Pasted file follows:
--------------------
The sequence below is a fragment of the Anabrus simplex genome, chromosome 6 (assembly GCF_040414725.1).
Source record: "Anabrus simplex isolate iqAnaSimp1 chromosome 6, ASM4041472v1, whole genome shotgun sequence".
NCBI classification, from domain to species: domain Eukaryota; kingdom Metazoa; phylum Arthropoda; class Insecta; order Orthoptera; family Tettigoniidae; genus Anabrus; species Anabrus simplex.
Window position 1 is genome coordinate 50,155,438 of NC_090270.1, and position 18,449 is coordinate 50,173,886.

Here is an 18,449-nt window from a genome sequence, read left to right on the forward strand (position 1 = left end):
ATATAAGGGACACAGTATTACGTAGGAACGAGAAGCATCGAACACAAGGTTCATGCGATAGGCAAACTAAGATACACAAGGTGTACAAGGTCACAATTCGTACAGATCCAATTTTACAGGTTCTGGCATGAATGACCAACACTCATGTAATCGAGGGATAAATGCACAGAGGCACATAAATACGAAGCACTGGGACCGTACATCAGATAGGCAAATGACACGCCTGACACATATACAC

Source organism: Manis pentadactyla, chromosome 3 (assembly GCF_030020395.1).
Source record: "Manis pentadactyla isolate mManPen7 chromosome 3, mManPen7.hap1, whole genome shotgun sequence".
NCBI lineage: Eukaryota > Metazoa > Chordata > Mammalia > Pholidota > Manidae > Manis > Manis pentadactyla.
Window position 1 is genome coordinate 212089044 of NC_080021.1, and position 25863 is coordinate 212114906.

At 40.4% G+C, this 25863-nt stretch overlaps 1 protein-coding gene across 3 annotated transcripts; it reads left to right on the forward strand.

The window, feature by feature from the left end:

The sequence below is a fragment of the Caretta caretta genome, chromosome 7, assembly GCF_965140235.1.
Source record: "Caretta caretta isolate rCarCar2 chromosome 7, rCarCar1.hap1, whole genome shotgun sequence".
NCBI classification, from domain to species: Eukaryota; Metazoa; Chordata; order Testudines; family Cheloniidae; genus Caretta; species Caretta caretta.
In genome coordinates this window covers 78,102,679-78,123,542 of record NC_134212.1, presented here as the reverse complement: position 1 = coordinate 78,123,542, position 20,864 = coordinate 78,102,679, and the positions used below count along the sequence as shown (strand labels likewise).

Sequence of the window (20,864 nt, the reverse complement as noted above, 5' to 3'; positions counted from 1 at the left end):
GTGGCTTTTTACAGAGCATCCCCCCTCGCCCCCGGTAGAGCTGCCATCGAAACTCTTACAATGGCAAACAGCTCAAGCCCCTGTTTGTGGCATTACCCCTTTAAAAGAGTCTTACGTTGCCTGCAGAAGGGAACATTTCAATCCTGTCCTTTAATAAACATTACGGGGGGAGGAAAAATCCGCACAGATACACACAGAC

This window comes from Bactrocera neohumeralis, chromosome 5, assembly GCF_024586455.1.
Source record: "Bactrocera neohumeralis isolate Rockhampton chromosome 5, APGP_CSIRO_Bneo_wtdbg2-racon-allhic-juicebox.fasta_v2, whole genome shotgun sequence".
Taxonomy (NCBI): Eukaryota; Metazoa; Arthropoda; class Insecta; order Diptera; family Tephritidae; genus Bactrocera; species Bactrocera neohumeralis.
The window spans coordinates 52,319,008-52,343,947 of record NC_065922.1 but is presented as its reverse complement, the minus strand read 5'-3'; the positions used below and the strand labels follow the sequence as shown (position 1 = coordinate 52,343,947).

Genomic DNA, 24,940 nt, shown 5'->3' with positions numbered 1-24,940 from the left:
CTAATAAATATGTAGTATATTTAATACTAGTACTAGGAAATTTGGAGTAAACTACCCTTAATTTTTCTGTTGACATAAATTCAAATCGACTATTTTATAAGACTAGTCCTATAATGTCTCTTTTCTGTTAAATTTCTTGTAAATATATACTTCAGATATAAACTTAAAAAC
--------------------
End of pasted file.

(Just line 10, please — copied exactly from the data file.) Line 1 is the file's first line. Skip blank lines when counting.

Window position 1 is genome coordinate 212089044 of NC_080021.1, and position 25863 is coordinate 212114906.